Nvidia blowout earnings report shows chipmaker capturing all AI profits

Nvidia CEO Jen-Hsun Huang at the Consumer Electronics Show (CES) in Las Vegas, USA, 04 January 2017. Huang announced that his company will work with German car giant Audi in the future.

Andrej Sokolow | Picture alliance | Good pictures

Nvidia is on a tear and has no expiration date.

Nvidia makes the graphics processors, or GPUs, needed to build AI applications like ChatGPT. In particular, its most advanced AI chip, the H100, is in strong demand among tech companies.

Nvidia’s overall sales rose 171% year over year to $13.51 billion in the fiscal second quarter ended July 30, the company announced Wednesday. Not only does it sell a suite of AI chips, but they’re also highly profitable: the company’s gross margin grew more than 25 percentage points to 71.2% in the same quarter last year — incredible for a physical product.

In addition, Nvidia said it sees strong demand through next year and will ramp up supply, helping to increase the number of chips it can sell in the coming months.

The company’s stock jumped more than 6% hours after the news, adding to its more than 200% gain so far this year.

It’s clear from Wednesday’s report that Nvidia stands to gain more from the AI ​​boom than any other company.

Nvidia posted an incredible $6.7 billion in net income for the quarter, up 422% from the same period last year.

“I think I’m on the street for this report next year, but my numbers should be higher,” Chaim Siegel, an analyst at Elazar Advisors, wrote in a note after the report. He raised his price target to $1,600, calling it “a 3x move from here,” adding, “I still think my numbers are very conservative.”

The price suggests a 2024 multiple of 13 times earnings per share, he said.

Nvidia’s massive cash flow contrasts with its high-end customers, which are spending heavily on AI hardware and building multimillion-dollar AI models but have yet to start seeing returns from the technology.

About half of Nvidia’s data center revenue comes from cloud providers, followed by large Internet companies. Growth in Nvidia’s data center business was in “computing,” or AI chips, which grew 195% in the quarter, outpacing the 171% growth of the overall business.

Microsoft, a big customer of Nvidia’s H100 GPUs, is ramping up its capital spending to build its AI servers, both for its Azure cloud and its partnership with OpenAI, and doesn’t expect a positive “revenue signal” until next year. Year.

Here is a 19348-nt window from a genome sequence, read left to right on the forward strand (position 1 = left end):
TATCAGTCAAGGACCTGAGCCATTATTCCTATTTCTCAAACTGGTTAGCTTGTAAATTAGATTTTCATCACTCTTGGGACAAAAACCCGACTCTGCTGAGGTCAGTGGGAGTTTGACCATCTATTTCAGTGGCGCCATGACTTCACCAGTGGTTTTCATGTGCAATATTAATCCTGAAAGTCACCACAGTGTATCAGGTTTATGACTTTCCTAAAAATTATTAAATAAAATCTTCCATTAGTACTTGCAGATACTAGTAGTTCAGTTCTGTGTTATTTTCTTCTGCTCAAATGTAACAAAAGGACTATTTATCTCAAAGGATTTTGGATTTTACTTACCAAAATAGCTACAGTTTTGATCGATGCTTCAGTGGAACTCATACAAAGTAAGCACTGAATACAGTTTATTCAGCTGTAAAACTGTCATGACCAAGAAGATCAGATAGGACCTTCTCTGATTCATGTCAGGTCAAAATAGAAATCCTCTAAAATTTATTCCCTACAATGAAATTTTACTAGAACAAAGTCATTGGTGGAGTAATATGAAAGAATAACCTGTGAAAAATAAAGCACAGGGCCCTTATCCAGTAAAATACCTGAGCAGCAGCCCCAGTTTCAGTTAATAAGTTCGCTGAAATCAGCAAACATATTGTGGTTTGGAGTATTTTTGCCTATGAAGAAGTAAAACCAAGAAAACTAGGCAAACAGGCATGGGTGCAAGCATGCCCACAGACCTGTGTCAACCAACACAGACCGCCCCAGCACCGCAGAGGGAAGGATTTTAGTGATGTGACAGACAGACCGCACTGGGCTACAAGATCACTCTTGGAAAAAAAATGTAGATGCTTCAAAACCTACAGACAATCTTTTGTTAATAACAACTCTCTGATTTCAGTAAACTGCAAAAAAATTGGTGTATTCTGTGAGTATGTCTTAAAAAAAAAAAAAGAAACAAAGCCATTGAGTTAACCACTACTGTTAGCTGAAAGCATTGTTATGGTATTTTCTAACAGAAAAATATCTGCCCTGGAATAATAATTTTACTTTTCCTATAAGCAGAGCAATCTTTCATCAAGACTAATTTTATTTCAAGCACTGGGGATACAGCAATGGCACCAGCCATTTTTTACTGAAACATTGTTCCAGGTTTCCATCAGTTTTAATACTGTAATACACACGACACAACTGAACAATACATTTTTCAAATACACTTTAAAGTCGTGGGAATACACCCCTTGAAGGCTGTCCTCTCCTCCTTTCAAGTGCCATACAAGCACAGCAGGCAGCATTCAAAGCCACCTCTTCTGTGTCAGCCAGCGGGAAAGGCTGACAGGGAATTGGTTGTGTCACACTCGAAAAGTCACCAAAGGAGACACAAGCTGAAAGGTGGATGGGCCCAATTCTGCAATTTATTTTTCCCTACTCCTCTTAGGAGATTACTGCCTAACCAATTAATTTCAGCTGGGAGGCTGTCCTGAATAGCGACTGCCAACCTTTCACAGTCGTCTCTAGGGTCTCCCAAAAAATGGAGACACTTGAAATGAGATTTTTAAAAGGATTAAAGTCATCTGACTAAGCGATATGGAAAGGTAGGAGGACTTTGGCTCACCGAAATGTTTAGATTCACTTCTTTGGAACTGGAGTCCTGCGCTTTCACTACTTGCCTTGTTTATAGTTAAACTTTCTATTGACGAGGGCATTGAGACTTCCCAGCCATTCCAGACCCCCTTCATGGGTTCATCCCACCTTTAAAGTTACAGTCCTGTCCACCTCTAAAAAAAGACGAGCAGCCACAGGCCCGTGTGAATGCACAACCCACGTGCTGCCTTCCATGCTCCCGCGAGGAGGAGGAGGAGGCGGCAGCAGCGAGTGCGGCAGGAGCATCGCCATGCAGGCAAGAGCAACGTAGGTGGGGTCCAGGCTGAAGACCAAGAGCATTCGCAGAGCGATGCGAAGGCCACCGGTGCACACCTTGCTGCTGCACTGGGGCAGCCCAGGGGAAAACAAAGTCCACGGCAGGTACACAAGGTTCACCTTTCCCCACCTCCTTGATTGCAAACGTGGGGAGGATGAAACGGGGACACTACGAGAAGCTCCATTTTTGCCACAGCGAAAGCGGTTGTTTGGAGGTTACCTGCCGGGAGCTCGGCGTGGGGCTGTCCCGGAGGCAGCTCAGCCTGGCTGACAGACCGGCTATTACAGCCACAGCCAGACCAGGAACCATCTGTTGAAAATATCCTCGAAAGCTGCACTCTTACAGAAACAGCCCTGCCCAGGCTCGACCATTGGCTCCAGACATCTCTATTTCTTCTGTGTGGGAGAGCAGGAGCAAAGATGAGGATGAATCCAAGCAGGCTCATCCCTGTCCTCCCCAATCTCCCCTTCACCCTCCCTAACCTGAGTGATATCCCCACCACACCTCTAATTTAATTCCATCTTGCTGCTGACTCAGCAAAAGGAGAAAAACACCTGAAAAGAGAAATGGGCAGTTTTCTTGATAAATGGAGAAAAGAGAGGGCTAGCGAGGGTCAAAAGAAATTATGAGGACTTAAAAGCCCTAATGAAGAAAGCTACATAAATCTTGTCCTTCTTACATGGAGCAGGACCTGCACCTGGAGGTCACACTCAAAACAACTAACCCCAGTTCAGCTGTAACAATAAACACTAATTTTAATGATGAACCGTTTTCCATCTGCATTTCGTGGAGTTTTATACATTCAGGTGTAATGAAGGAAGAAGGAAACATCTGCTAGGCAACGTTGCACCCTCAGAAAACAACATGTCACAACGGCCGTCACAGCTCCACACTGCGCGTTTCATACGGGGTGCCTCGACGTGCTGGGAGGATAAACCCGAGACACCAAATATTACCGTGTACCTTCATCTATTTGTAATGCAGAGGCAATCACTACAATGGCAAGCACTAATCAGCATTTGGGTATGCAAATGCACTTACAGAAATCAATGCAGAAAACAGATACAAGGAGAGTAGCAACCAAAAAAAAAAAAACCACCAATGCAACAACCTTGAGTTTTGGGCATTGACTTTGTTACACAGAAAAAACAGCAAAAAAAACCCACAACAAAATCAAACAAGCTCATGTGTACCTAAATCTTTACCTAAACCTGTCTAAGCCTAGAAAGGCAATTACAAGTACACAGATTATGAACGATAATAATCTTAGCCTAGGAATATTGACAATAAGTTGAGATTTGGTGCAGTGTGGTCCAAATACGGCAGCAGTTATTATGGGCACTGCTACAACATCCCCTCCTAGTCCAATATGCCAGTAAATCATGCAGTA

In the consumer Internet, data centers are expected to spend $30 billion this year, with even more next year due to work on AI, according to Meta. Nvidia said Wednesday that it sees Meta returns in the form of increased engagement.

Some startups have gone into debt to buy Nvidia GPUs, hoping to rent them out for a profit in the coming months.

In an earnings call with analysts, Nvidia officials offered some perspective on why its data center chips are so profitable.

Nvidia said its software contributes to its margin and that it sells more complex products than just silicon. Nvidia’s AI software, called Cuda, is cited by analysts as the primary reason why customers are unable to easily switch to competitors like AMD.

“Our data center products include a significant amount of software and complexity, which also helps gross margins,” Nvidia Chief Financial Officer Colette Kress said on a call with analysts.

Nvidia bundles its technology into expensive and complex systems like its HGX box, which bundles eight H100 GPUs into a single computer. Nvidia boasted on Wednesday that building one of these boxes uses a supply chain of 35,000 parts. HGX boxes cost around $299,999, According to reportsAccording to a recent Raymond James estimate, the price ranges from $25,000 to $30,000 per H100.

Since Nvidia ships its native H100 GPU to cloud service providers, they often opt for a complete system.

“We call it the H100, like it’s a chip coming out of a fab, but the H100s go out, actually, as the HGX for the world’s hyperscalers, and they’re really very large computing components,” Nvidia CEO Jensen Huang said on a call. with researchers.

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